The Carnegie Endowment for International Peace’s Nuclear Policy Program is accepting applications for the 2012-2013 Stanton Nuclear Security Fellowship Program.
The objective of the Stanton Fellowship is to enhance and develop the Fellow's capacity to become a leader in policy-relevant research in the areas of nuclear deterrence, disarmament, nonproliferation, or energy. Substantive knowledge of European security and defense issues is essential. The Fellow will be based at Carnegie's European office in Brussels, Belgium, with access to colleagues in Washington, Beijing, Beirut, and Moscow. Over the period of time at Carnegie, the Fellow will have the opportunity and resources to deepen his or her understanding of how nuclear policies are developed and contested within the U.S. and Europe. The Fellow will be expected to research and write on pertinent and emergent topics, to organize and participate in expert workshops and larger public events in the Europe and abroad, and generally to demonstrate the capacity to become a thought leader in the nuclear field.
Interested candidates should send a resume or C.V., 3 references, and a letter outlining career objectives and interest in nuclear policy, ideas for research and/or policy-relevant projects that would be pursued during the fellowship. Deadline for submission of application materials is February 14, 2012. The fellowship will begin on or about September 1, 2012, with flexibility depending on the chosen candidate’s availability.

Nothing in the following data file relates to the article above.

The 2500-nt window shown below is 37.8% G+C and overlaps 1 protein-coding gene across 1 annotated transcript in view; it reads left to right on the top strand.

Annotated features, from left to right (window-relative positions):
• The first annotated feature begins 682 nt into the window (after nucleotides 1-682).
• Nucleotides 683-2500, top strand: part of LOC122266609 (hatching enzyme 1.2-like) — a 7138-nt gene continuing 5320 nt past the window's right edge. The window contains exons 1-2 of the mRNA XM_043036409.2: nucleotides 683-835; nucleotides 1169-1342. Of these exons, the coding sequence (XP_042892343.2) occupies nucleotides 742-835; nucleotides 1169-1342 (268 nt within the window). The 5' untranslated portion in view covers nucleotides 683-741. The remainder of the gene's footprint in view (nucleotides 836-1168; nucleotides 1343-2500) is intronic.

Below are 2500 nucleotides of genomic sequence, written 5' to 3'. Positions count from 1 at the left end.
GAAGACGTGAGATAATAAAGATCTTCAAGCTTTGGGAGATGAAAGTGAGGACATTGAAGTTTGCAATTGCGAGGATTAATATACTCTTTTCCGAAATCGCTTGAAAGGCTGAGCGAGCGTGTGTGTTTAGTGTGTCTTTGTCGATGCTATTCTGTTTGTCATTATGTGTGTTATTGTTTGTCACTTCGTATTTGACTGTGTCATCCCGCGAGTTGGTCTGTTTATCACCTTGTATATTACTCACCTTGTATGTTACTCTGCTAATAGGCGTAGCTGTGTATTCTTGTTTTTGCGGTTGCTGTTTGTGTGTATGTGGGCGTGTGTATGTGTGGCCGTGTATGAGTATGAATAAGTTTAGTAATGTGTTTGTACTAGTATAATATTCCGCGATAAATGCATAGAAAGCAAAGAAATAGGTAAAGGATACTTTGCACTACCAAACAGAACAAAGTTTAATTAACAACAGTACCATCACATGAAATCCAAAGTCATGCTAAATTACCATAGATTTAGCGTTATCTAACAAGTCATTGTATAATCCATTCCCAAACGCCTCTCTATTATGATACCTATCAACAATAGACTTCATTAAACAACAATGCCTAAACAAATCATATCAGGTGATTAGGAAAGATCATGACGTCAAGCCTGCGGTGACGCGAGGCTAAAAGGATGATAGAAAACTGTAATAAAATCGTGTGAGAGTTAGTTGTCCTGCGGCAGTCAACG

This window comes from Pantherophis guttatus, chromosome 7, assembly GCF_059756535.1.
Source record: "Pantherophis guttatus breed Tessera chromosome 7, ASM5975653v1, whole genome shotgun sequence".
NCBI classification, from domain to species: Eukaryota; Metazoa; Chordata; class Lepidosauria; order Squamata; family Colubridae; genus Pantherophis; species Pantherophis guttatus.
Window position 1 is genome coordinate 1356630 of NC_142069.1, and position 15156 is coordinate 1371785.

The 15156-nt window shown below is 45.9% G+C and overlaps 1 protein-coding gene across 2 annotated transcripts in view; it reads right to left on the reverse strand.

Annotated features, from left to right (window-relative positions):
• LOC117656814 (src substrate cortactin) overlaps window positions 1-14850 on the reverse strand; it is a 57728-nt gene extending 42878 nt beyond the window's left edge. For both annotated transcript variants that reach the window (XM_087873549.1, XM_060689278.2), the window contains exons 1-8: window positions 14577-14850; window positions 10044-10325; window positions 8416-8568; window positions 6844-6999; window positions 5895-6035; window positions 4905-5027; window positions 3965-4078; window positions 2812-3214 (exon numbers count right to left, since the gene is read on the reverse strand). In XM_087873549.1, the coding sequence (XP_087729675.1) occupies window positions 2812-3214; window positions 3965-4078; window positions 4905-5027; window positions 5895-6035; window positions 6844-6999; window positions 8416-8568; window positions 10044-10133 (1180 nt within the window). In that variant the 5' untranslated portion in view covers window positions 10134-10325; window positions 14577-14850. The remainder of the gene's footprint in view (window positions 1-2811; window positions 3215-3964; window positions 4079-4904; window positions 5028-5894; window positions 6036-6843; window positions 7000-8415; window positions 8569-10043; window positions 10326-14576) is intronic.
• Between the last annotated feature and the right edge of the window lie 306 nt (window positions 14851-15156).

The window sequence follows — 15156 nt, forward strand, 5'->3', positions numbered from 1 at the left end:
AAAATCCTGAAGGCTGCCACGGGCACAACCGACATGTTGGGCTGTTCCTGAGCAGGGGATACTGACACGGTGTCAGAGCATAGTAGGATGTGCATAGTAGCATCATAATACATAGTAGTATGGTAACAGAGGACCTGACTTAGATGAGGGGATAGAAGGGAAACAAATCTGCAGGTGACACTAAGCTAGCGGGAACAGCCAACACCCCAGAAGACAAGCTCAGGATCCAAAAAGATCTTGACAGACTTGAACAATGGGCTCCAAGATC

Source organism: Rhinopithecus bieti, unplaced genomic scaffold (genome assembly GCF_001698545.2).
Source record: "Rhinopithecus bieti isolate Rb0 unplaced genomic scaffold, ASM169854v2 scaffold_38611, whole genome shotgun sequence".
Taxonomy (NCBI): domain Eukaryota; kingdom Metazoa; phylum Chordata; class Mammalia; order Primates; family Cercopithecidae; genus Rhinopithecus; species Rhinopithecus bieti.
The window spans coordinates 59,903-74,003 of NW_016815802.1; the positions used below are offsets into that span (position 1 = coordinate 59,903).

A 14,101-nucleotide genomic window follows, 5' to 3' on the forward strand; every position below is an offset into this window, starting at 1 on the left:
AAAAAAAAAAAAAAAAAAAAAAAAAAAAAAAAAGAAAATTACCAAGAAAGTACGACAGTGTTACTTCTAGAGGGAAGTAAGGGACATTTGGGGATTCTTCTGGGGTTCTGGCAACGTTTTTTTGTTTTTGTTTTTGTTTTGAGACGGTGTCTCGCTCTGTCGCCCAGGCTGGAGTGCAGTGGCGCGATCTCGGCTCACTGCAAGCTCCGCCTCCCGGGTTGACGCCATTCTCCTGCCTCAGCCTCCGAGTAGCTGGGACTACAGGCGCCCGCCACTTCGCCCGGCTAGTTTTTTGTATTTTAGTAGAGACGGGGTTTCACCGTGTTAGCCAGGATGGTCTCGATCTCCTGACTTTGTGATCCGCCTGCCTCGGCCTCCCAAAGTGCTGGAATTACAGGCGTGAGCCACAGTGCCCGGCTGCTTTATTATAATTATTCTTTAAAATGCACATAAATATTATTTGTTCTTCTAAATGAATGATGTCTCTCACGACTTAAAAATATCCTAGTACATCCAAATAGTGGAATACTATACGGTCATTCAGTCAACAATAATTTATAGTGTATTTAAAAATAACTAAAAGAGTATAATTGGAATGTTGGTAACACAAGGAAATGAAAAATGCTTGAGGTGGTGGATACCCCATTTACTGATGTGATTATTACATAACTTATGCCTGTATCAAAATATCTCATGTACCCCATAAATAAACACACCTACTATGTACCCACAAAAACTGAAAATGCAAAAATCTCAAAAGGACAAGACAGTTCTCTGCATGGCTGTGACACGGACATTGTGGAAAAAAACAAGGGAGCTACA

Carnegie welcomes applicants from around the world, but the proposed research project must be specific to Europe. Candidates are required to have a Ph.D., completed a substantial degree of progress toward a Ph.D., or have obtained a law degree.
About the Stanton Nuclear Security Fellowship
Established in 2009 by the Stanton Foundation, the purpose of the Nuclear Security Fellows Program is to stimulate the development of the next generation of thought leaders on nuclear security related topics by supporting interdisciplinary research that will advance policy-relevant understanding of the issues. The Stanton Foundation was created by Frank Stanton, former president of CBS, who is widely regarded as one of the greatest executives in the history of electronic communications. In 1954, Dwight Eisenhower appointed him to a committee convened to develop the first comprehensive plan for the survival of the U.S. following a nuclear attack. In this position, Stanton was responsible for developing plans for national and international communication in the aftermath of a nuclear incident. The Stanton Nuclear Security Fellowship is a unique opportunity for a young scholar to explore how debates surrounding pressing questions of nuclear security play out within the U.S. and between it and other states.